Pope Benedict XVI observes (p. 95), “Although Philip was of Jewish origin, his name is Greek. Like that of Andrew, and this is a small sign of cultural openness that must not be underestimated.”
When Rabbi Philippos told Nathanael, “We have found him of whom Moses in the law and also the prophets wrote, Jesus of Nazareth, the son of Joseph” Jn 1:45, Nathanael replied, “Can anything good come out of Nazareth?” Jn 1:46, reflecting the view, “Is the Christ to come from Galilee? Has not the scripture said that the Christ is descended from David, and comes from Bethlehem, the village where David was?” Jn 7:41–42. Rabbi Philippos responded in a way that should alert all Catholics: “Come and see” Jn 1:46.
Witnesses are certainly important, but in the end, knowing Rabbi Yeshua requires a deep and penetrating experience with him for ourselves. When Rabbi Yokhanan heard in prison about Rabbi Yeshua, he sent his disciples to ask, “Are you he who is to come, or shall we look for another?” Mt 11:3. Rabbi Yeshua replied, “Go and tell John what you hear and see: the blind receive their sight and the lame walk, lepers are cleansed and the deaf hear, and the dead are raised up, and the poor have good news preached to them” Mt 11:4–5.
Rabbi Philippos was evidently close to Rabbi Yeshua, although visibly not as close as James and John. When Rabbi Yeshua was preparing to do the Miracle of the Loaves and Fishes, he turned to Rabbi Philippos for help in making his point. Rabbi Yeshua asked him, “How are we to buy bread, so that these people may eat?” Jn 6:5. Rabbi Philippos took a practical view, “Two hundred denarii would not buy enough bread for each of them to get a little” Jn 6:7. The point having been made, Rabbi Yeshua continued his preparation.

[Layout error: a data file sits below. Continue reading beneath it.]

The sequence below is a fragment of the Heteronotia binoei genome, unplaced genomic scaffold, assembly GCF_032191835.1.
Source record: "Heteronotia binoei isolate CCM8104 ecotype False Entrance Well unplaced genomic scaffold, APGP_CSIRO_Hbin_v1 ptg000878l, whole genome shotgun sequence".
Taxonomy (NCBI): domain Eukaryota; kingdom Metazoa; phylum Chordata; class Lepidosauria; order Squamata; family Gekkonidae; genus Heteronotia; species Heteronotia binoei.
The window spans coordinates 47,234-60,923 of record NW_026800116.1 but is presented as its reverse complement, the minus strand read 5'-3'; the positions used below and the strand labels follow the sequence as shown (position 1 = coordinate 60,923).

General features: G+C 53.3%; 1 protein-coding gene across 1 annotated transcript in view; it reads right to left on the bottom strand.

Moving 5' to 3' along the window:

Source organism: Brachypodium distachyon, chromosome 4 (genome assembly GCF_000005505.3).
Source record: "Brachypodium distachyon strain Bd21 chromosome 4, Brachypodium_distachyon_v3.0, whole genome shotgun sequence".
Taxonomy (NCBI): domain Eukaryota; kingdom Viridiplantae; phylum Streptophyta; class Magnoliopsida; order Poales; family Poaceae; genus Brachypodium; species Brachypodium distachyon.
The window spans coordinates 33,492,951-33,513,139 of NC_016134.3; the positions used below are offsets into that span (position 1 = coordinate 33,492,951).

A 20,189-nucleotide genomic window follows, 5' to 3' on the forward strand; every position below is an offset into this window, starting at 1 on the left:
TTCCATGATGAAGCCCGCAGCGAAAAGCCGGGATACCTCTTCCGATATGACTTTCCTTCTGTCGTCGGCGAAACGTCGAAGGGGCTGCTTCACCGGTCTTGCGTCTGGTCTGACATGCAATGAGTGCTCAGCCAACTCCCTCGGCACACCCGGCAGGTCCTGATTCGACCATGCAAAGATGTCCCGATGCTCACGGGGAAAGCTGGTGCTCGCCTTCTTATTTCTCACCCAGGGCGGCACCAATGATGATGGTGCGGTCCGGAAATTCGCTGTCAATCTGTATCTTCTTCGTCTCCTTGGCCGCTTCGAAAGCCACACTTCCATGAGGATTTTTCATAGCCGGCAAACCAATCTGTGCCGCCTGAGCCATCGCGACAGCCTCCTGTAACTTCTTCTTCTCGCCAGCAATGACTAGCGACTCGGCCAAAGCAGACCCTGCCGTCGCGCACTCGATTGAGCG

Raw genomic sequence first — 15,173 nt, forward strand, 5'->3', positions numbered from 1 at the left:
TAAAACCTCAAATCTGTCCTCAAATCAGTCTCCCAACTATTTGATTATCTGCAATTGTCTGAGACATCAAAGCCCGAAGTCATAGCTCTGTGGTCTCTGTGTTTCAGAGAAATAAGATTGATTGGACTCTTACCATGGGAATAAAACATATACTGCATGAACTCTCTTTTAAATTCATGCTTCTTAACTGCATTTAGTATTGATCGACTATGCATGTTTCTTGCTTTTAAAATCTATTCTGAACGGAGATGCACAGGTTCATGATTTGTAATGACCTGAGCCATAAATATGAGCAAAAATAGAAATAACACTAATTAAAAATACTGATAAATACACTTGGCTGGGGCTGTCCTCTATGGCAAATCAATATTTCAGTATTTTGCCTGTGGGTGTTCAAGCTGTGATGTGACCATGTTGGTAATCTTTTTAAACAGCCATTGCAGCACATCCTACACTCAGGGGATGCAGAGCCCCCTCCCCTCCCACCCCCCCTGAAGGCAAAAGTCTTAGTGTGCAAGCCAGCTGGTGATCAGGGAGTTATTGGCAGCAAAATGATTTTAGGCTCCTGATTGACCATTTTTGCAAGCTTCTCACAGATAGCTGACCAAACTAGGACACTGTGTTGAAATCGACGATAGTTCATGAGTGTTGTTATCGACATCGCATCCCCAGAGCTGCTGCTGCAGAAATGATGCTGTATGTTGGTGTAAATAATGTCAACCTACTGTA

At one point Rabbi Yeshua told Rabbi Teom, “I am the way, and the truth, and the life; no one comes to the Father, but by me. If you had known me, you would have known my Father also; henceforth you know him and have seen him” Jn 14:6–7. Rabbi Philippos then said to him, “Lord, show us the Father, and we shall be satisfied” Jn 14:8. Rabbi Yeshua replied, “Have I been with you so long, and yet you do not know me, Philip? He who has seen me has seen the Father; how can you say, ‘Show us the Father’? Do you not believe that I am in the Father and the Father in me? The words that I say to you I do not speak on my own authority; but the Father who dwells in me does his works” Jn 14:9–10. In this way Rabbi Yeshua used Rabbi Philippos’ question to make clear that we can know him not only by what he says but by who he is.
Pope Benedict comments (p. 99), “God gave himself a human face, the Face of Jesus, and consequently, from now on, if we truly want to know the Face of God, all we have to do is contemplate the Face of Jesus! In this Face we truly see who God is and what he looks like!” Benedict adds (p. 99), Let us conclude our reflection by recalling the aim to which our whole life must aspire: to encounter Jesus as Philip encountered him, seeing to perceive in him God himself, the heavenly Father.”